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National Immunization Month highlights importance of vaccines

August is National Immunization Awareness Month, a time doctors and health professionals use to educate the public about the importance of staying current on necessary vaccinations.

Dr. Joseph Zebley, a family physician based in Baltimore City, said the month is extremely important, both because of its message and its timeliness.

"The importance of a month to remember immunization is mainly to jog people's memory, and to do it at the end of the summer as we prepare for the influenza vaccine, and also as children are getting ready to return to school, so it's a critical time to remind people of the importance of both pediatric and adult vaccinations," he said.

John Stieger, project manager with the National Public Health Information Coalition, said the month provides an opportunity to reach out to people about the need for immunization.

"Well, we want to keep promoting awareness about the need for immunizations, not only for children but throughout the life span, and National Immunization Month gives us the opportunity to raise awareness about the importance of immunizations," he said.

During the month of August and throughout the year, many health professionals try to encourage individuals to make immunization a priority, both for themselves and their children. The Centers for Disease Control and Prevention has several resources on its website, http://www.cdc.gov/vaccines, to guide both health care professionals and other individuals as to proper vaccination protocols.

One such resource, the National Immunization Awareness Month Communications Toolkit, designed by the National Public Health Information Coalition and the CDC's National Center for Immunization and Respiratory Diseases, offers a four-section digital guide for health organizations and their members to use in order to reach out to the public.

"Our Communications Toolkit, which we put together, has a wealth of information and resources that are designed to help health departments," Stieger said.

Kristine Sheedy, director of communications for the CDC's National Center for Immunization and Respiratory Diseases, said it's important to give health professionals the tools they need to effectively communicate with their patients about immunization.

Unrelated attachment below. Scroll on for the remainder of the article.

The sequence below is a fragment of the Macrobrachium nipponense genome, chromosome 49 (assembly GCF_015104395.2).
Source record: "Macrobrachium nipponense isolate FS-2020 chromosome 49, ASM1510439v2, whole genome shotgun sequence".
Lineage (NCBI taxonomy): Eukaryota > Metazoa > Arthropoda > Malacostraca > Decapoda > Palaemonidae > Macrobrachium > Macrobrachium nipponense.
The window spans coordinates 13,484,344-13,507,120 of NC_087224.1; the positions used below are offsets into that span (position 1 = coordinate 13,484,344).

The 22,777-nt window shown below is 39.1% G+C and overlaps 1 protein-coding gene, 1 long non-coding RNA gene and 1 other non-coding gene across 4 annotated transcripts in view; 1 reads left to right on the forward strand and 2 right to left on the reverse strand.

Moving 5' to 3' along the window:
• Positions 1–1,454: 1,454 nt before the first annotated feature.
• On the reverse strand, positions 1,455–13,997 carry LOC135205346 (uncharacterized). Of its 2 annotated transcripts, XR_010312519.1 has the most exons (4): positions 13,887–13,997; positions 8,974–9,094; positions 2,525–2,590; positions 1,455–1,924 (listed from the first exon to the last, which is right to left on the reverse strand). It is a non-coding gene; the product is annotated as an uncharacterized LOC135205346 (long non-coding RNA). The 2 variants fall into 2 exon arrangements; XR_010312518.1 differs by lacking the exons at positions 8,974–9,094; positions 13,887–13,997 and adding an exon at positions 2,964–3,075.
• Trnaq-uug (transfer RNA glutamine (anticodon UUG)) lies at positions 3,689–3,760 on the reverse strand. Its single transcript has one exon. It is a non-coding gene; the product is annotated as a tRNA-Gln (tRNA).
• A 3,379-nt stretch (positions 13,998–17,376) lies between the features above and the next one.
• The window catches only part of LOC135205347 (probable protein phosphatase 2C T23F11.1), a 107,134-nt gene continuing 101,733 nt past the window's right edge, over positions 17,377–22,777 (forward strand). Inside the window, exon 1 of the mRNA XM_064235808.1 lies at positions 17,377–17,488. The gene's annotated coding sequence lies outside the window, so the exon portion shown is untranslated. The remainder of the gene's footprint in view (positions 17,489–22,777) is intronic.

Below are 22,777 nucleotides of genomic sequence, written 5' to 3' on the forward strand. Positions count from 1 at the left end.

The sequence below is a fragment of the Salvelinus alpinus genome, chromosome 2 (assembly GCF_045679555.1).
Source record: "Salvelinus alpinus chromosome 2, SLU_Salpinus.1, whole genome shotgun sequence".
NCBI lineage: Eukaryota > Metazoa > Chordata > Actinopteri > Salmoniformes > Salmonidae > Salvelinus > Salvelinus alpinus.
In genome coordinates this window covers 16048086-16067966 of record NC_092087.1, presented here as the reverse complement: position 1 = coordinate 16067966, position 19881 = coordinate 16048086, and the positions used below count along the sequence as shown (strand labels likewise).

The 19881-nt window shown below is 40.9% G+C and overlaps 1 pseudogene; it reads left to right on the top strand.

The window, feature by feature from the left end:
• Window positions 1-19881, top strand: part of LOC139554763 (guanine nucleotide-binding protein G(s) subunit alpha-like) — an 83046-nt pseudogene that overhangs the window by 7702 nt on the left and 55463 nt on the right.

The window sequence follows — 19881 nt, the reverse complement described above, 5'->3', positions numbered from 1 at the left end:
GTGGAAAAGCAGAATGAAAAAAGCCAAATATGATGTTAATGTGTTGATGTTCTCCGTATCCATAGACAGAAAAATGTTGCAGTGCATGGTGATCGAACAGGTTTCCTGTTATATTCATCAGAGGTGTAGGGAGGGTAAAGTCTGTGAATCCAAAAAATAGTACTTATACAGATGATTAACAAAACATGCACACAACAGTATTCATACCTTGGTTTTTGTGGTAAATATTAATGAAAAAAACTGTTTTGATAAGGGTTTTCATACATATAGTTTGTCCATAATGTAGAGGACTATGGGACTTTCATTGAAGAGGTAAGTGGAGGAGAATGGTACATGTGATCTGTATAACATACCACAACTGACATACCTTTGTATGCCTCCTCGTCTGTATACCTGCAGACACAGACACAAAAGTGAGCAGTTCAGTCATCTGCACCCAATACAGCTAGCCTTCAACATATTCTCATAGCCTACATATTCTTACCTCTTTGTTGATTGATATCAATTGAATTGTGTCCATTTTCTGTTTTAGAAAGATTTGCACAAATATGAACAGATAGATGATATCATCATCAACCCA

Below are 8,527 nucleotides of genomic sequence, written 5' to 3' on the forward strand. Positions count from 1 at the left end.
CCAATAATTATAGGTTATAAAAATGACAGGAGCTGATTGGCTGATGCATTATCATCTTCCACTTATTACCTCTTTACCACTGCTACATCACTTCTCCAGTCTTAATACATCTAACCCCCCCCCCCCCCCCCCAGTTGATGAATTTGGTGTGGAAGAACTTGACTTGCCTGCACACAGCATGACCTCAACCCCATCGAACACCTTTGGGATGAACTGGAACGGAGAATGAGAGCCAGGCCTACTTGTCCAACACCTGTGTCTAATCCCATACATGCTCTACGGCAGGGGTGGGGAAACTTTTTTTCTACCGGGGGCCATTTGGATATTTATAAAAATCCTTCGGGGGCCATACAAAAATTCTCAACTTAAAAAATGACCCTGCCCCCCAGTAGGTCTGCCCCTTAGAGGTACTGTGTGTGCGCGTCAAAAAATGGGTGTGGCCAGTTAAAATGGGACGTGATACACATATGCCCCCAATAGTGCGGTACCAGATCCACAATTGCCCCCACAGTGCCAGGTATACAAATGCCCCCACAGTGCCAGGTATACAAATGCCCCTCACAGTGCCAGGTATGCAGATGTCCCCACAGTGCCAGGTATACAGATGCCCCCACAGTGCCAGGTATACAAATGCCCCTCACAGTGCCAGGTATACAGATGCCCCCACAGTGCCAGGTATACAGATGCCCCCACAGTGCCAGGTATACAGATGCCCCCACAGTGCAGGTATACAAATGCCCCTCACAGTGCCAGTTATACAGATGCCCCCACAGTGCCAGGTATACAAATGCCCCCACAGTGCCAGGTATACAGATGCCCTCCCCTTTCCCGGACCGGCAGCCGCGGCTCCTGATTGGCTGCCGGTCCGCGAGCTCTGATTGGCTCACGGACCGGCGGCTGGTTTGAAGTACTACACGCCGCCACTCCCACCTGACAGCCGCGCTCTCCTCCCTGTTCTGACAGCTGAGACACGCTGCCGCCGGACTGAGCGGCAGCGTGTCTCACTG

"While there are lots of sources of information out there, physicians and health care professionals do still remain at the top of the list as far as who people trust and turn to when it comes to immunization, and who's most influential when it comes to decision-making," she said. "So a large part of what we do is make sure that those providers out there have the resources they need to have conversations with their patients about vaccines and be able to answer their questions and make effective recommendations."

For health professionals, stressing the importance of immunizations for people of all ages is a primary goal during National Immunization Awareness Month.

"The older you get after you leave your parents' home, people do have a tendency not to pay quite as much attention to vaccines and the need for vaccines, even potentially people [might] need certain vaccines for traveling, and that's why we're especially interested in making sure that young adults and adults are aware of the need for vaccines," Stieger said.

Immunizations for adults range from the flu vaccine to vaccines administered before visiting certain countries, and can protect against a wide array of illnesses.

"There are certain illnesses that adults need to be aware of and prevent, things like, well there's a Zoster vaccine to prevent shingles, and that's for people over 60," Stieger said. "And then adults also need to get influenza vaccine every flu season. And they also need a tetanus shot every ten years."